Just what does take to beat the odds?
Well, if there is somebody who knows better, than it is no other than the very veritable opposition doyen of Singapore politics – Chee Soon Juan.
Since catapulting into the limelight in 1991 when he told of his disinclination to be in the Workers’ Party (WP), Chee has since the passing of J.B Jeyaretnam hogged the airwaves, lionised affection across Singapore and to a narrow extent the world, and has even fostered a martyr-type of image that has endeared to the hordes of people in Singapore.
In his latest Facebook post he lectures is not cracked up in the way it has been piously pontificated. His grouses against the phenomenon reeks thematically with Prime Minister Tun Dr Mahathir’s bile against it some 15 years ago.
He adds the “backlash against globalisation has never been stronger. The oil and gas industry is in the doldrums and seems far from recovering. The adoption of clean energy is moving faster than anyone had anticipated and China is aggressively investing in infrastructure in Malaysia and beyond. Jobs [the one thing that matters to all and sundry] are being rapidly being lost to automation. Yet, there is little indication that the PAP gets it, Chee rues and distances itself away from an innovative culture”.
From all reasonable expectations there is little to diss Chee for spelling out what the real hard truths of life and survival actually amount to.
Nothing is more critical than education, “and the system here”, he decries “is stuck in an era designed more for the industrial revolution than the digital one and shows no sign of a rebirth”.
How very pithy is that?. The education system is rigourous though not like the type in Japan where children take to committing suicide. (Heaven forbid if that happens).
Delayed development, the various types of intelligence, and gender and individual differences are cast aside in a mill that grinds out students better equipped to regurgitate information than critically process it.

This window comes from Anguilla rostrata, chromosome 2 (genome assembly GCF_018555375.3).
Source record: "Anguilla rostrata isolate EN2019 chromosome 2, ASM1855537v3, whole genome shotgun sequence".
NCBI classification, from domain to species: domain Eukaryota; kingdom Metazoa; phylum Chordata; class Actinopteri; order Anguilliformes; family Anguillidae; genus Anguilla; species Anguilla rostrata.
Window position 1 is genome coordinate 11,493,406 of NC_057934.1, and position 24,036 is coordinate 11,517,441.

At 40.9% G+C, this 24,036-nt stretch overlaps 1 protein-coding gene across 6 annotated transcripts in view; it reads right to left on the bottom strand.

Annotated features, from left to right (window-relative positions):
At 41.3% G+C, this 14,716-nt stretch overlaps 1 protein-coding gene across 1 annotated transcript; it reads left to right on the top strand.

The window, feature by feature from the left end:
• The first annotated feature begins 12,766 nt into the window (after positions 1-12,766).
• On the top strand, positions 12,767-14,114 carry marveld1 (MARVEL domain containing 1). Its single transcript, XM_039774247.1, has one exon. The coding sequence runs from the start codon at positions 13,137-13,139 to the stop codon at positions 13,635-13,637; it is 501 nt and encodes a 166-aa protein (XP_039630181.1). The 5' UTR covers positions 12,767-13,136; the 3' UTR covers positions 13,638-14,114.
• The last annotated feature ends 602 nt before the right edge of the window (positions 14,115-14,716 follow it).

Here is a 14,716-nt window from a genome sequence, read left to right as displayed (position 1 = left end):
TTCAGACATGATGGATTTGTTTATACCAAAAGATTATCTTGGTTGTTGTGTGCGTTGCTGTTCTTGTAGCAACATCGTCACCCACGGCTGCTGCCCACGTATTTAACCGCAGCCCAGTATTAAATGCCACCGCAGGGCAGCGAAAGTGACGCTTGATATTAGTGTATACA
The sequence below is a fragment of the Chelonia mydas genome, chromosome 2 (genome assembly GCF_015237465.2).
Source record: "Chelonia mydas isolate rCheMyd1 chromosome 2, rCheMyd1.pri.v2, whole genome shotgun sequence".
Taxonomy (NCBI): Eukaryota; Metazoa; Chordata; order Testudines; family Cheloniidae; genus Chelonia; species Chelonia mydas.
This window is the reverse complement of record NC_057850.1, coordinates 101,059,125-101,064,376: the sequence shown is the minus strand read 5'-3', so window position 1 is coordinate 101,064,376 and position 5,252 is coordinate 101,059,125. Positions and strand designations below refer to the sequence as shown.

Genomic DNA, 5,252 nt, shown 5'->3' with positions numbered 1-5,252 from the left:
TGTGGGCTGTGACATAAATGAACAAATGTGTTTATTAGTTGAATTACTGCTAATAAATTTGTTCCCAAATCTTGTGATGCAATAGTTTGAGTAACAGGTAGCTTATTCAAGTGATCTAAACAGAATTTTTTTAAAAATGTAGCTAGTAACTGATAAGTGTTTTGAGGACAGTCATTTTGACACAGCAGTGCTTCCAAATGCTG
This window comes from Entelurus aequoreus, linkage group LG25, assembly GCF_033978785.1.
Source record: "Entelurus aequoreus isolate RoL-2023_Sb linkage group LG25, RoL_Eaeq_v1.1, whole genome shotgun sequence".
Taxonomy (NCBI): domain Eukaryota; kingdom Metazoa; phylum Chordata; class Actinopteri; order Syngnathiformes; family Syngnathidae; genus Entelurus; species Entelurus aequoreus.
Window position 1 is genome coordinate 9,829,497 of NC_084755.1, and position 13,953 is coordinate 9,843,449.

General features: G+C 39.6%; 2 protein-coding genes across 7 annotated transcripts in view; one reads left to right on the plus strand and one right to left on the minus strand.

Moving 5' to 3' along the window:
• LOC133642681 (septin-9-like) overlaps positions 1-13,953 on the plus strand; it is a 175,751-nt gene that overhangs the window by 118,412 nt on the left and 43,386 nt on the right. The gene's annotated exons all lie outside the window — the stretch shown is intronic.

Students make the memorisation of answers in the Ten-Year Series (publications of past-exam questions) an art form. Tuition centres even advertise “How to spot the tricky questions that can make or break your child’s goal of getting A”.
Observers, both at home and overseas, repeatedly point out that the rigid exam-oriented curriculum is antithetical to critical and creative thinking. Education Minister (Schools) Ng Chee Meng sees the problem. He acknowledges that the system produces workers who are technically competent but “do not think out of the box and lack the derring-do to push boundaries”.
These traits, he noted, need to be nurtured from young. He exhorted pupils to chiong, the Hokkien vernacular for taking risks. “It’s a mindset,” he said. “An attitude of wanting to do better, find break-throughs, of wanting to innovate…taking into account the risks involved and doing it anyway.”
He warned of a rapidly changing world: “What has afforded success for one generation, may not for another.”
Mindful words, no doubt, but they remain, worryingly, words. He demonstrates no intention to revamp the education system. He doesn’t possess, in his own words, the derring-do to push boundaries.
When he finally roused himself to make changes, he declared that his ministry will discontinue the use of T-scores to rank PSLE results, ‘Achievement Levels’ will be used instead. The remedy is like applying Mopiko on a malignant tumour.
And get this, the switch over will only take place in 2021!
When a general exhorts his troops to chiong and he remains rooted behind the frontline, paralysed by fear, he runs the danger of being ignored.
Worse, his inaction jeopardises the nation’s future – a future that is already here and Chee seems to have seen nobody else has!
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